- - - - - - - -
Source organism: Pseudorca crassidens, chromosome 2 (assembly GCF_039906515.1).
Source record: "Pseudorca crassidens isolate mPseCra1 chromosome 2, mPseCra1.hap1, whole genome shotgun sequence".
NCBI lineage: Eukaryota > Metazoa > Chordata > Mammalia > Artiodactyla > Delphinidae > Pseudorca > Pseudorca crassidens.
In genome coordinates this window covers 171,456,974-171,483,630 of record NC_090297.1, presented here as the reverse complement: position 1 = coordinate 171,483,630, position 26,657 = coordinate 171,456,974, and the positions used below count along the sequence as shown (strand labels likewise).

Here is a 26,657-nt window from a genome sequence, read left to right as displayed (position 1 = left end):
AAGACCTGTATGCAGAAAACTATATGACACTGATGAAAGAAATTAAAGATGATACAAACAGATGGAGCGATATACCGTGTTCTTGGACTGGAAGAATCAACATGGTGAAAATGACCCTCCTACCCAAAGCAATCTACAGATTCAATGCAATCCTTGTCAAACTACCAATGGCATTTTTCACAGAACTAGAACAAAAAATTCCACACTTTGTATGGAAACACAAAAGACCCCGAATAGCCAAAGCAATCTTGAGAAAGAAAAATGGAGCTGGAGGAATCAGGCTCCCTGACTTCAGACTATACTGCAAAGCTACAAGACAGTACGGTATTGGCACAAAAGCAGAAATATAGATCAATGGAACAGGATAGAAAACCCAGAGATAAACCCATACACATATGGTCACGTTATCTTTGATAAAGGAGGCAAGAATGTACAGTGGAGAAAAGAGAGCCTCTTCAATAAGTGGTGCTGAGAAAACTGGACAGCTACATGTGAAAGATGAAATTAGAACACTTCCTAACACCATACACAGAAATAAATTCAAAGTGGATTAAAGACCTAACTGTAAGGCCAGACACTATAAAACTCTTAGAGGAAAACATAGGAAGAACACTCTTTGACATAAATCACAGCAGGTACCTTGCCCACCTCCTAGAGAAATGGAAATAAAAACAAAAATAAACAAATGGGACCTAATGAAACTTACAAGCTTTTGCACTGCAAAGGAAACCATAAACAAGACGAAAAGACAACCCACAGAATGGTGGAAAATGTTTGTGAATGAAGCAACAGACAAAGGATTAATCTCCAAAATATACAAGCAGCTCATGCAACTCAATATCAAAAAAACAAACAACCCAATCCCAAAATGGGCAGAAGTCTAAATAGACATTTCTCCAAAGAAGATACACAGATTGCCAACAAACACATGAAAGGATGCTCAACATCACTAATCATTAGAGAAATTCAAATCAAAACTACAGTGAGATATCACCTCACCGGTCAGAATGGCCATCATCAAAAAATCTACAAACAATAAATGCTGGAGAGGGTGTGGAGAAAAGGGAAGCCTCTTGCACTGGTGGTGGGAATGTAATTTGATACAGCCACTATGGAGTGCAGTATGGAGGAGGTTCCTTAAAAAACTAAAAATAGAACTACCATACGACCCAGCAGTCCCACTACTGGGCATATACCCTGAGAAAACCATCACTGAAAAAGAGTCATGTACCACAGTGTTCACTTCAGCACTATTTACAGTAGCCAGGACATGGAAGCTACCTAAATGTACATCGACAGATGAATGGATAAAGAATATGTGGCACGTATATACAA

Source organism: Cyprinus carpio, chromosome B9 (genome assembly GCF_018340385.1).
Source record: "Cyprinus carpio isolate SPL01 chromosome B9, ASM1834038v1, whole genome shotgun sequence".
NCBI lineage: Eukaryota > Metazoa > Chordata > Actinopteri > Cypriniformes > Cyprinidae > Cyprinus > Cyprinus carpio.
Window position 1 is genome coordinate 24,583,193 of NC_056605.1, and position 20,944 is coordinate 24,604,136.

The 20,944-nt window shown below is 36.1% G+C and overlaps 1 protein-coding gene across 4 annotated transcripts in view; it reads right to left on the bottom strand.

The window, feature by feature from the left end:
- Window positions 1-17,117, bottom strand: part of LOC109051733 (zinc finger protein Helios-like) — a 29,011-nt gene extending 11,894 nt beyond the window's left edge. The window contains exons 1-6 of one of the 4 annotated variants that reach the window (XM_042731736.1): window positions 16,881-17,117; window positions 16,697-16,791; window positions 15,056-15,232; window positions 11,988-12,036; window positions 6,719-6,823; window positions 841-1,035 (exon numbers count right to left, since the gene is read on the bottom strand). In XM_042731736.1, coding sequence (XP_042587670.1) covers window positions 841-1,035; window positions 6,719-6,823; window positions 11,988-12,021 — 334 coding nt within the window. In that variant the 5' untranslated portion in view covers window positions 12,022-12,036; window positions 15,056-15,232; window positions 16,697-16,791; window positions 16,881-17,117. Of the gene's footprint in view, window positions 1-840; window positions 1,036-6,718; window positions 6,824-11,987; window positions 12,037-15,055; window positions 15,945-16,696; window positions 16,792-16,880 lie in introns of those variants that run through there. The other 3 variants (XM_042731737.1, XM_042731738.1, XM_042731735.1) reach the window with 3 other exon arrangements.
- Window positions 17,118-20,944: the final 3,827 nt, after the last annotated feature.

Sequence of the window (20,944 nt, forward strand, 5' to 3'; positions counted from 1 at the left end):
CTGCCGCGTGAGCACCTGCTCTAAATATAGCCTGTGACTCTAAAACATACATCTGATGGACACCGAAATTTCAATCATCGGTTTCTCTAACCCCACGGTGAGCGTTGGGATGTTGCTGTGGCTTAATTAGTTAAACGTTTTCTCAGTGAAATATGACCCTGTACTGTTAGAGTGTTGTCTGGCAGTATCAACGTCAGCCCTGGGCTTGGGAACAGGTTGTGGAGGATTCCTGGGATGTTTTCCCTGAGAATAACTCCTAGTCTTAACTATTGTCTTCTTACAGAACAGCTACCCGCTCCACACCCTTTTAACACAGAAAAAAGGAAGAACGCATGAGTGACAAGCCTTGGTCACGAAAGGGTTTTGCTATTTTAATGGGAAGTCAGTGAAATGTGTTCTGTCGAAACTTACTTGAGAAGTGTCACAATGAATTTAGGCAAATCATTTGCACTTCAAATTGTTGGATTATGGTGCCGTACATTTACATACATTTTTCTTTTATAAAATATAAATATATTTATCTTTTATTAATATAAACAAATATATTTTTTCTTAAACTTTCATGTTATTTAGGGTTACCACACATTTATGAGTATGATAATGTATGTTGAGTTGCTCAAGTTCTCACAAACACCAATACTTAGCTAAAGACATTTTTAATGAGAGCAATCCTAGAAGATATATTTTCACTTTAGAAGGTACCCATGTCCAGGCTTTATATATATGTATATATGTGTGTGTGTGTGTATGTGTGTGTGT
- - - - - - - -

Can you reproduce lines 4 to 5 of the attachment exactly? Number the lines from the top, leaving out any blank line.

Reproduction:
In genome coordinates this window covers 171,456,974-171,483,630 of record NC_090297.1, presented here as the reverse complement: position 1 = coordinate 171,483,630, position 26,657 = coordinate 171,456,974, and the positions used below count along the sequence as shown (strand labels likewise).

Here is a 26,657-nt window from a genome sequence, read left to right as displayed (position 1 = left end):